VATICAN CITY, NOV 22, 2003 (VIS) - Today John Paul II received bishops from Belgium at the end of their 'ad limina' visit. In his speech, he emphasized the difficulty of their ministry, but also the signs of hope for the Church in their country.
'The information that I receive about the situation of the Church in your country,' said the Pope, 'is particularly troubling to me. Real and serious concern cannot be hidden about the scarce regularity and importance of religious practice in your country which affects Sunday Mass and the sacraments, especially baptism, reconciliation and marriage. In addition, the consistent drop in the number of priests and the persistent crisis of vocations are a serious concern for you.'
'The rapid changes that you notice,' he continued, ' surely correspond to a sensitive evolution of society, characterized by great secularization which could make one think that Belgian society has turned its back on its Christian roots. Your country, in addition, has recently approved new and disturbing legislation on material relative to the fundamental dimensions of human and social life, such as birth, marriage and the family, illness and death. You have never stopped addressing these issues .. which profoundly affect the ethical dimension of human life.'
'Therefore, it is a new pastoral terrain, unsteady and difficult, where you live your mission as pastors of the Church of Christ ' In a society that loses track of its traditional points of reference and that promotes general relativism in the name of pluralism, our first duty is to introduce Christ, His Gospel of peace which sheds new light on man's destiny. ' I invite you therefore to actively continue dialogue with civil society and the Belgian people ' and to explicitly introduce the values of Christian faith and the rich experience of human beings throughout history and cultures, not in order to impose your own model but out of respect for the truth of which you are ministers in the name of Christ and respect for dialogue itself which demands that the legitimate and individual identity of each person is taken into account.'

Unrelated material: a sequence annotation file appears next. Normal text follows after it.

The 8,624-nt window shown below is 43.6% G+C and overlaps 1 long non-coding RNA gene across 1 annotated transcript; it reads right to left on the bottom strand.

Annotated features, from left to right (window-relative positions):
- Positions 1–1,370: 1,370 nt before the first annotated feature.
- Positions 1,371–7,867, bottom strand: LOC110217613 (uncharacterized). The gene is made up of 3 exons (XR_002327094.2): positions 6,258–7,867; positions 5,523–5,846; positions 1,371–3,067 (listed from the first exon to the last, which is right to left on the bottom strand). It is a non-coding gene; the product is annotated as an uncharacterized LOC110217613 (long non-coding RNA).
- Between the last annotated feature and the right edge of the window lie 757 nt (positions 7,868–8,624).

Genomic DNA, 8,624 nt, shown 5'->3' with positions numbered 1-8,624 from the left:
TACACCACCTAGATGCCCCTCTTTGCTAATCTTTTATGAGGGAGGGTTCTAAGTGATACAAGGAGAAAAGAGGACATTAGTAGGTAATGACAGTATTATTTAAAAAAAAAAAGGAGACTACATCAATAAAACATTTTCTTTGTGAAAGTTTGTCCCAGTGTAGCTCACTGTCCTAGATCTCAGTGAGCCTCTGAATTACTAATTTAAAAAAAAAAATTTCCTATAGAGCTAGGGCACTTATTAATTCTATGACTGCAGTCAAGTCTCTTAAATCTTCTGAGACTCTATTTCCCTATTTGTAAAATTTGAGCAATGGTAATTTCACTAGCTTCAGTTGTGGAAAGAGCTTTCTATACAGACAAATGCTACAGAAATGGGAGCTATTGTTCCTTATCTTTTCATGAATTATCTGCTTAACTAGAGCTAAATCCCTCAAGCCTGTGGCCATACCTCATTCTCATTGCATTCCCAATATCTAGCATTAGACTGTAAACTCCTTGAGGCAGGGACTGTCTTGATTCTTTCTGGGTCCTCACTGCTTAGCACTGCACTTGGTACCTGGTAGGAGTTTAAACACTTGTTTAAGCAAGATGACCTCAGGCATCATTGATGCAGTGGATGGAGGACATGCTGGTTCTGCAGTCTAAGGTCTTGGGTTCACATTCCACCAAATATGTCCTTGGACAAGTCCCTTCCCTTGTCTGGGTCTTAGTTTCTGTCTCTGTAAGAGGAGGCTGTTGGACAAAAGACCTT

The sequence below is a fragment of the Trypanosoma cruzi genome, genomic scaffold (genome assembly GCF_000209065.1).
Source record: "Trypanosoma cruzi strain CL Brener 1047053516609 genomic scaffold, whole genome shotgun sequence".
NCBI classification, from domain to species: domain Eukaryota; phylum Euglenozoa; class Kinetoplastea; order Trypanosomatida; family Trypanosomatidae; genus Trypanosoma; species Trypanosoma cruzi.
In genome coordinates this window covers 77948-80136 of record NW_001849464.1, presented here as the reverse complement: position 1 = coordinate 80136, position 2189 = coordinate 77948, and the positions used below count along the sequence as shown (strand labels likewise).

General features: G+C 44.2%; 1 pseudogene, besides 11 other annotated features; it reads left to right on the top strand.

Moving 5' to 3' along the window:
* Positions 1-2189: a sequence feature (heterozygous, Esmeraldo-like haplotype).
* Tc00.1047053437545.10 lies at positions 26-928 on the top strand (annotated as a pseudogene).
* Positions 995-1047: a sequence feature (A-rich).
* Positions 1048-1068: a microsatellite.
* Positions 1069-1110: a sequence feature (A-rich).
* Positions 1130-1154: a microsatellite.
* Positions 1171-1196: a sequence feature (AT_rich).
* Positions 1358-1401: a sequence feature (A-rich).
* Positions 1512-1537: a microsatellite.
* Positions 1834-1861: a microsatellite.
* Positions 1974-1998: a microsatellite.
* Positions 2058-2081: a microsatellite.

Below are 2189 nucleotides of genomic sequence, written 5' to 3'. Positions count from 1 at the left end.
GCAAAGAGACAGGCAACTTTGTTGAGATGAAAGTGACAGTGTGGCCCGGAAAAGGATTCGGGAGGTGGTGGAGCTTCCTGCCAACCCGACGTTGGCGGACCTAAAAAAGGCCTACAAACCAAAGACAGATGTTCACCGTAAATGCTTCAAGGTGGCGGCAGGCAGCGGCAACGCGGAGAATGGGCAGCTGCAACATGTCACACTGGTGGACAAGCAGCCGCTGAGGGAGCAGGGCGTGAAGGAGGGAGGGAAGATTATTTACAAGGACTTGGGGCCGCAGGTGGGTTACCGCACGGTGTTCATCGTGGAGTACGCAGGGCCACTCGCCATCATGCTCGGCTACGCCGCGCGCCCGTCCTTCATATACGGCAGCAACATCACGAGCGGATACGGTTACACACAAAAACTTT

John Paul II praised, 'the quality of pastoral collaboration' of the bishops and their priests, 'the ever-more active participation of the lay faithful in the mission of the Church' and their 'attention in educating young people. I congratulate you,' he said, 'for having clearly reaffirmed the principles of Catholic teaching and your devotion to your identity.'
'But in addition to difficulties,' the Holy Father concluded, ' ' you emphasized the signs of a possible renewal: the vigor of pilgrimages, the attraction of the silence of monasteries, the increase in the number of adult catechumens, ' the desire for a more authentic spiritual life. The hope of believers ' illuminates the life of the lay faithful. In important discussions that provoke Belgian society it is necessary that you give double testimony: testimony to the prophetic word, taking a clear position in line with the Gospel and testimony of action, of men and women committed in the good times and difficulties of daily life, in married and family life, in work and social and political responsibilities.'
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